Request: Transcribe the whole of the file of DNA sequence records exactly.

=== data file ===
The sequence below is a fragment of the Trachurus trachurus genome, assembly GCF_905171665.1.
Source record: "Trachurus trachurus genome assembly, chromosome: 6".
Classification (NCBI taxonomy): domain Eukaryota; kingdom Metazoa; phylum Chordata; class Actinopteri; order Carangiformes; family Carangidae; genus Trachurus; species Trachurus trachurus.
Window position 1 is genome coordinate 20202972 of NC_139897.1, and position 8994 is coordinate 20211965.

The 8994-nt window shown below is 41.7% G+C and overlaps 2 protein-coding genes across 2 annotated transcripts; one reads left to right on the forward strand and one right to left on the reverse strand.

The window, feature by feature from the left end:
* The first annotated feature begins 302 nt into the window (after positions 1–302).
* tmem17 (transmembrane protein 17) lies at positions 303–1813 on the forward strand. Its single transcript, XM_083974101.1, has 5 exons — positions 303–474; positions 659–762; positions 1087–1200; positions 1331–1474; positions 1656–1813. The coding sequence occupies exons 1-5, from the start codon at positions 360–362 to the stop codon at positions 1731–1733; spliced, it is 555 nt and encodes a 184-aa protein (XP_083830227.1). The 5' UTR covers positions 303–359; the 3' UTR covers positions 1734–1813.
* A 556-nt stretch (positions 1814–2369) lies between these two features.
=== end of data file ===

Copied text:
The sequence below is a fragment of the Trachurus trachurus genome, assembly GCF_905171665.1.
Source record: "Trachurus trachurus genome assembly, chromosome: 6".
Classification (NCBI taxonomy): domain Eukaryota; kingdom Metazoa; phylum Chordata; class Actinopteri; order Carangiformes; family Carangidae; genus Trachurus; species Trachurus trachurus.
Window position 1 is genome coordinate 20202972 of NC_139897.1, and position 8994 is coordinate 20211965.

The 8994-nt window shown below is 41.7% G+C and overlaps 2 protein-coding genes across 2 annotated transcripts; one reads left to right on the forward strand and one right to left on the reverse strand.

The window, feature by feature from the left end:
* The first annotated feature begins 302 nt into the window (after positions 1–302).
* tmem17 (transmembrane protein 17) lies at positions 303–1813 on the forward strand. Its single transcript, XM_083974101.1, has 5 exons — positions 303–474; positions 659–762; positions 1087–1200; positions 1331–1474; positions 1656–1813. The coding sequence occupies exons 1-5, from the start codon at positions 360–362 to the stop codon at positions 1731–1733; spliced, it is 555 nt and encodes a 184-aa protein (XP_083830227.1). The 5' UTR covers positions 303–359; the 3' UTR covers positions 1734–1813.
* A 556-nt stretch (positions 1814–2369) lies between these two features.